Obviously Larry does not have sex with other guys the girls like (remember whose fantasy this is), and there are a few mildly slighting references to genuinely homosexual persons (it turns out Larry’s ex-wife–the one who stole his money and ran off with his friend–is a dyke–the exact word used), but I think you’d have a hard time making the case this book is homophobic.  It’s just very very hetero-centric.

Having had this amazing reversal of fortune through meeting the Daughters of Lancaster on MacDougal St., due to the good graces of Joni Mitchell, Larry Clarke seems to go letter-mad the same way that Mason Clark Greer did–but his madness is not merely a satiric overrreaction to the (much more pleasant) situation he finds himself in, but increasingly a way to manipulate everyone around him.   He eventually realizes that he can make anyone do anything he likes through the power of epistolary suggestion.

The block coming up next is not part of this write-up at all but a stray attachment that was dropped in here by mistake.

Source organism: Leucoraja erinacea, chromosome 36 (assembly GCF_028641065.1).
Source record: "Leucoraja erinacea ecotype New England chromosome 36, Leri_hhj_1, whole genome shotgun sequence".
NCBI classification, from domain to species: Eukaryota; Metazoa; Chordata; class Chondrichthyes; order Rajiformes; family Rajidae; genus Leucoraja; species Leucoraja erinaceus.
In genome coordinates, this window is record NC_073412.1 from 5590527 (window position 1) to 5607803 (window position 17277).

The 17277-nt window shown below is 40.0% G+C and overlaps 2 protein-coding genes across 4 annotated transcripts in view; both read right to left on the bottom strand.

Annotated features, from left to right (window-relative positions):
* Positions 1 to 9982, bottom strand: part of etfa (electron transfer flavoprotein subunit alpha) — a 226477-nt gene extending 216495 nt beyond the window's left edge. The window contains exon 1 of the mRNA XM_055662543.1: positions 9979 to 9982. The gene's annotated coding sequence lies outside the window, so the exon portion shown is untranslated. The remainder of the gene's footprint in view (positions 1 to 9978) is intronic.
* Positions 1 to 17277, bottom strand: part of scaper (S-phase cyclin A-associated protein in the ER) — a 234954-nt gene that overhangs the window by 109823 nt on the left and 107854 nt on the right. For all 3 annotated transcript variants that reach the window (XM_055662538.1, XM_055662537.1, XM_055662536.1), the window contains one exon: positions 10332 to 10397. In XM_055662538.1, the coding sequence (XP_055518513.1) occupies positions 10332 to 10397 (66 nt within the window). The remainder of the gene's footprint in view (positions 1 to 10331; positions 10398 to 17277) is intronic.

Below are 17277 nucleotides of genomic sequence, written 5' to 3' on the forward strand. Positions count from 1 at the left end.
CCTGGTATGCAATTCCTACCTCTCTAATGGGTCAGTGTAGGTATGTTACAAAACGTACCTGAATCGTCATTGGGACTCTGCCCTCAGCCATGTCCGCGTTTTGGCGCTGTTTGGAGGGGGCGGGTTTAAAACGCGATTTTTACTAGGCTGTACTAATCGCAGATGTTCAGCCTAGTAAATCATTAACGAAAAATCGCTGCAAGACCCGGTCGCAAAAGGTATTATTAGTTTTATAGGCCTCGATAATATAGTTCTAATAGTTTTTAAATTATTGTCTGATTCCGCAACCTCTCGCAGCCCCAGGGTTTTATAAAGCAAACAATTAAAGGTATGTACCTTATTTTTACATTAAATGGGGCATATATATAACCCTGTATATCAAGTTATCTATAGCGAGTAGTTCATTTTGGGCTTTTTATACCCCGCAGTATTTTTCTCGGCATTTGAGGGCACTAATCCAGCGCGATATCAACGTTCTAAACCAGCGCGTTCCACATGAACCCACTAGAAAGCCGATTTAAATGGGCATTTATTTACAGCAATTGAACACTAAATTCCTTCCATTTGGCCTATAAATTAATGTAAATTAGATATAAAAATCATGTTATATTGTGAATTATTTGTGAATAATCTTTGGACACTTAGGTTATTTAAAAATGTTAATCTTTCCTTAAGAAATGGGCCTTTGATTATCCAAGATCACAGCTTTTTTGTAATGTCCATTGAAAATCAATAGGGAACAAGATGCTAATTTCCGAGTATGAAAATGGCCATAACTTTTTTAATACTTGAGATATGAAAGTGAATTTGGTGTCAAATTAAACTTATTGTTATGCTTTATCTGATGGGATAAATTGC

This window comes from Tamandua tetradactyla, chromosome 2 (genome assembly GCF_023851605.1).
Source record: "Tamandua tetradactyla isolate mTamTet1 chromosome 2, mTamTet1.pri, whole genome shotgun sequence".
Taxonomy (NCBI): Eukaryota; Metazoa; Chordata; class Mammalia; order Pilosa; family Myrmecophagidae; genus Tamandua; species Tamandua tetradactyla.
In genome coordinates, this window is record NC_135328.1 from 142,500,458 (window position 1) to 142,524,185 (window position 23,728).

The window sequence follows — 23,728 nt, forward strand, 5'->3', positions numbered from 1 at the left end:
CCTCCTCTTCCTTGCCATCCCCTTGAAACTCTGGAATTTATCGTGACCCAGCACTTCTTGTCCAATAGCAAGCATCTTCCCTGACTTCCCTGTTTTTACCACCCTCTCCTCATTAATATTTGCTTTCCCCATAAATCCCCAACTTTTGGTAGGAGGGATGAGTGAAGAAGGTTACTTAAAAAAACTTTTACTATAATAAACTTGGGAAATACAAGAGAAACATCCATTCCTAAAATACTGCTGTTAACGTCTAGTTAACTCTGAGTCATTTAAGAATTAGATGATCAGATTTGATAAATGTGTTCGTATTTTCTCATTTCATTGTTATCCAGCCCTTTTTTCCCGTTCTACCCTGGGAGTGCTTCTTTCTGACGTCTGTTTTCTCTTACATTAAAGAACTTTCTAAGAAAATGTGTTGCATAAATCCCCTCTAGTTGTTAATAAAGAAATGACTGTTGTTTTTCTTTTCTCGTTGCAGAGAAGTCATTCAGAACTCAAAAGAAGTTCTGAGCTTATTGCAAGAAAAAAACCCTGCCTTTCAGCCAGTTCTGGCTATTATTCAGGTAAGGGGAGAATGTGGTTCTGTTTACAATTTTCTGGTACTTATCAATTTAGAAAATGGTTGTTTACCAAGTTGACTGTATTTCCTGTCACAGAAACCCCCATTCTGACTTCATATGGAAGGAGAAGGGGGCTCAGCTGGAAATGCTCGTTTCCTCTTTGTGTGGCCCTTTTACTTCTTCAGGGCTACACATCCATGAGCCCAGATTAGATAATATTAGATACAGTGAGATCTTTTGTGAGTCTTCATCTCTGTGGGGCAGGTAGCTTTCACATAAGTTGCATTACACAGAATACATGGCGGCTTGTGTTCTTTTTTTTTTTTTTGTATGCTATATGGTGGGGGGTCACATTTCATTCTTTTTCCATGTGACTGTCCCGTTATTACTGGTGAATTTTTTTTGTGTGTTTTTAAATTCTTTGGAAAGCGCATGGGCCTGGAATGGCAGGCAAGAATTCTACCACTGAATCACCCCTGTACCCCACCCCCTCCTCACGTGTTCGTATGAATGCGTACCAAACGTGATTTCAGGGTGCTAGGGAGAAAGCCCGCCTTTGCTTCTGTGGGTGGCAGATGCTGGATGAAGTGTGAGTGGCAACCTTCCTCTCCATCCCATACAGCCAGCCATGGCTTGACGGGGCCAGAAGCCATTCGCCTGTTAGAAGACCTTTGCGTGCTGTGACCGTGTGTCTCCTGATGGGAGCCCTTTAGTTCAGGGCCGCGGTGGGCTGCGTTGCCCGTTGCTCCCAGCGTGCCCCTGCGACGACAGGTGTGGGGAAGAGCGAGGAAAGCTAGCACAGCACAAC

By the end of the story everything is going his way.  The wife who left him for his best friend dumps the friend–who ends up marrying the first wife, who Larry cunningly sets him up with, so she’ll stop dunning him for alimony payments.  And Mr. Finch agrees to buy a book he’s writing about his recent sexual exploits–he’ll change the names, though I don’t know why he even bothers.

So this is porn, and I have to say, pretty damn good as porn goes (emphasis intended).  It achieves the desired result, which is sexual stimulation, mingled with laughter (though it’s not nearly as funny as Dresner’s book).  The characters are not fully fleshed out (well, you know what I mean), but they are not mere stick figures either–he goes to some pains to give each Daughter of Lancaster her own personality and interests (and I’d assume he had some real-life models for them).